"Come in." The sound of a soft knock on the door pulled him back from his musings.
Mary slipped inside and chuckled when she saw him sitting on the bed with his wool cap on and its matching scarf wrapped around his neck. The cigar box was still open where he had filled the case, and he was holding a box of the cards and absently caressing the package with his thumb. "Enjoying yourself?"
Ezra reddened and nodded. "I was just thinking. I suppose you could say I was making some memories. This has been a day I want to remember in as much detail as possible, because it was our first Christmas together."
"I wish everyone else could see this side of you. You are such a softy, but you always keep that part of you hidden." She moved to sit next to him and hugged him close. "I love you."
"I love you more."
Ezra held out his hand to the Judge and clasped the older man's hand firmly. "I want to thank you again for inviting me to share your holiday. I enjoyed every minute of the visit."
"We were glad to have you. You're welcome here anytime you happen to be in town." Orin returned the handshake with equal vigor.
"And remember, I'll be very upset with you if you don't stay with us when you're here," Evie added, and stepped forward to give the gambler a goodbye hug.
"I'll be sure to remember that. Thank you." He returned the hug and then stepped back to allow Mary to say her goodbyes.
The trip back to Four Corners was uneventful. They were the only ones on the stage and they had bundled Billy up in some of the blankets and let him nap on the opposite seat while they cuddled together on their side.
Ezra had mixed feelings about the return home. On one hand, the time they had spent with the Travises had been wonderful, and he hated to see it end. But on the other hand he would be glad to get back to the normal routine, and he had to admit that he missed the other six peacekeepers. The fact that he had become so attached to these men surprised him as much as falling in love with Mary had. He had made it such a point to remain a loner and now he had friends and a woman he loved and who filled his every waking and dreaming moment. His life just couldn't get much better than this.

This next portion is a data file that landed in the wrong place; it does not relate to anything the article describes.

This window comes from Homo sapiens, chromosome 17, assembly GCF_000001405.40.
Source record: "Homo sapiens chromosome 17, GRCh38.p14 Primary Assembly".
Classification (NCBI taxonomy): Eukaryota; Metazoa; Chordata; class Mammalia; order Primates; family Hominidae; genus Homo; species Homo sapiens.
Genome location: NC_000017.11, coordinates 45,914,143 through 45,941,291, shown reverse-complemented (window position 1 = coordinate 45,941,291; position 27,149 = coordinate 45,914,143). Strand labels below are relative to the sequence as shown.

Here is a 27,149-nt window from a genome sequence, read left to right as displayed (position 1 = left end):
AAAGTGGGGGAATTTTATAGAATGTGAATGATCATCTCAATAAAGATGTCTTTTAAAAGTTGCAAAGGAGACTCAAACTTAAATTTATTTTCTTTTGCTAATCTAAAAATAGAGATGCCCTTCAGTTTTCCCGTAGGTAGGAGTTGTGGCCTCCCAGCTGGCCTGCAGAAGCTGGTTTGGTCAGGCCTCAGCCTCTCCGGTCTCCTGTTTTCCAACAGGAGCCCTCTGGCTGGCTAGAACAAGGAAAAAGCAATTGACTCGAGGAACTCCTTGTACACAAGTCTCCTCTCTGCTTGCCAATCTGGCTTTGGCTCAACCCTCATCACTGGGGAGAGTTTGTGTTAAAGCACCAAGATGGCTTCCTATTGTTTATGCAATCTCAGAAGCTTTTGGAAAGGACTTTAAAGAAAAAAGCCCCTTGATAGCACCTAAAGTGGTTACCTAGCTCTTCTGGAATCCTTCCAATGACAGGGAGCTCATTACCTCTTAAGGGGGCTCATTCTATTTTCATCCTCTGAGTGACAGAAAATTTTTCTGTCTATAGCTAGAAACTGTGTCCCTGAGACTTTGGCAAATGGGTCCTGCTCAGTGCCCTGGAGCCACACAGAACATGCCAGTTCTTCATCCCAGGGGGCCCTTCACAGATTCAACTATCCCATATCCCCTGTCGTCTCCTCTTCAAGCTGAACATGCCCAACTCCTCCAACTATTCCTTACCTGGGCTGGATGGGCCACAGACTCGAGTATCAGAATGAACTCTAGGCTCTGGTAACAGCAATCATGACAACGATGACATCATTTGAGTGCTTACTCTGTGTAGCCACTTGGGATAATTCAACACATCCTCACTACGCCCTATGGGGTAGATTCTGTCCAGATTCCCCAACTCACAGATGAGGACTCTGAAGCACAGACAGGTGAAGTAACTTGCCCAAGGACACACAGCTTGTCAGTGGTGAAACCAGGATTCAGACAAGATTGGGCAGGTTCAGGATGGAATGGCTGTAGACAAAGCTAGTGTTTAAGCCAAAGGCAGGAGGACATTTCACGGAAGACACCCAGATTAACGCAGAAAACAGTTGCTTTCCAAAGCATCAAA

The stage rolled into town around mid-afternoon, and Ezra was surprised to see the other peacekeepers come out to meet it. It seemed that no matter where each one happened to be he had been watching for it. Chris was the first one there and grabbed the box that served as a step and set it on the ground before he opened the door for them.
"Chris!" Billy launched himself out the door, catching Larabee by surprise. "Guess what I got for Christmas!"
"A grizzly bear?"
"No," the boy giggled. "Lookit. Ezra got me a pocketknife."
"That's a nice one. What are you going to do with it?" the blond asked. "You know you have to be really careful with it, don't you?"
"Uh huh, and Ezra made me promise to ask you t' show me how to use it. Would you teach me to carve like you do?"
"Sure, I will, if your mother doesn't care." Chris glanced over at Mary with one brow cocked in question.
"I would really appreciate it if you would teach him to handle it properly."
"Consider it done. So, did you all have a good trip?" Larabee asked. "The town seemed pretty empty with all of you gone."
"I think we all agree on that." Nathan grinned at them and winked at the gambler. "I didn't have no one to give a hard time to."
"Well, then it is good that we returned when we did." Standish recognized the teasing for what it was and smiled at the healer. "It wouldn't do for you to get out of practice."
"Ezra," Mary said as she slipped in beside him. "I am going on home. Will you be over later?"
"I'll come now and bring your bags."
"No, Ezra, let me do that for you. I think Chris has something he wants to talk to you about," Josiah offered.
"Billy, why don't you go help your mother, and after supper tonight I'll show you some things about how to handle that new knife." The man in black tousled the boy's hair and winked at him.
"Is there something wrong?" Mary looked from one to the other, but she couldn't tell anything by any of their expressions. "Ezra?"
"It's all right, darlin'. I'll be over after I talk to Mr. Larabee." He watched as she followed Josiah and stopped to glance back in concern before forcing herself to go on.
"Now, if I might ask, what is so important that it required my immediate attention?" The question had no more than left his mouth when he wished he hadn't asked it.
"Ezra! My darlin' boy, you're finally back!"